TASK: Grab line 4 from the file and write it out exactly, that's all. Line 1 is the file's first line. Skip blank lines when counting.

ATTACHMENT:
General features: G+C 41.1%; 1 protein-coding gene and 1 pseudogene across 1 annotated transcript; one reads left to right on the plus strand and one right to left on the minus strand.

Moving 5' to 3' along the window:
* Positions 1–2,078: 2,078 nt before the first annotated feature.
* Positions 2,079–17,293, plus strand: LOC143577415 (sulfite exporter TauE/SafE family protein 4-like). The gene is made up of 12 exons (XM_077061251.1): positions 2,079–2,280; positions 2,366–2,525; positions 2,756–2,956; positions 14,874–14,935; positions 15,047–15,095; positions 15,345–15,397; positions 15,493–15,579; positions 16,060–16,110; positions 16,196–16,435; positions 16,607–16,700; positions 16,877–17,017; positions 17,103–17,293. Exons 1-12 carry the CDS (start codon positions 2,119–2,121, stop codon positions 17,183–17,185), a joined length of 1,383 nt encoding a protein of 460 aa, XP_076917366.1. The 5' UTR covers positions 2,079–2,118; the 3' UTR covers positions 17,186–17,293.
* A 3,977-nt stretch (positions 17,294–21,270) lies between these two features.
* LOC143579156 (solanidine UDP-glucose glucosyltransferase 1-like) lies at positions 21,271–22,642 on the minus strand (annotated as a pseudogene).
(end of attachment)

* Positions 2,079–17,293, plus strand: LOC143577415 (sulfite exporter TauE/SafE family protein 4-like). The gene is made up of 12 exons (XM_077061251.1): positions 2,079–2,280; positions 2,366–2,525; positions 2,756–2,956; positions 14,874–14,935; positions 15,047–15,095; positions 15,345–15,397; positions 15,493–15,579; positions 16,060–16,110; positions 16,196–16,435; positions 16,607–16,700; positions 16,877–17,017; positions 17,103–17,293. Exons 1-12 carry the CDS (start codon positions 2,119–2,121, stop codon positions 17,183–17,185), a joined length of 1,383 nt encoding a protein of 460 aa, XP_076917366.1. The 5' UTR covers positions 2,079–2,118; the 3' UTR covers positions 17,186–17,293.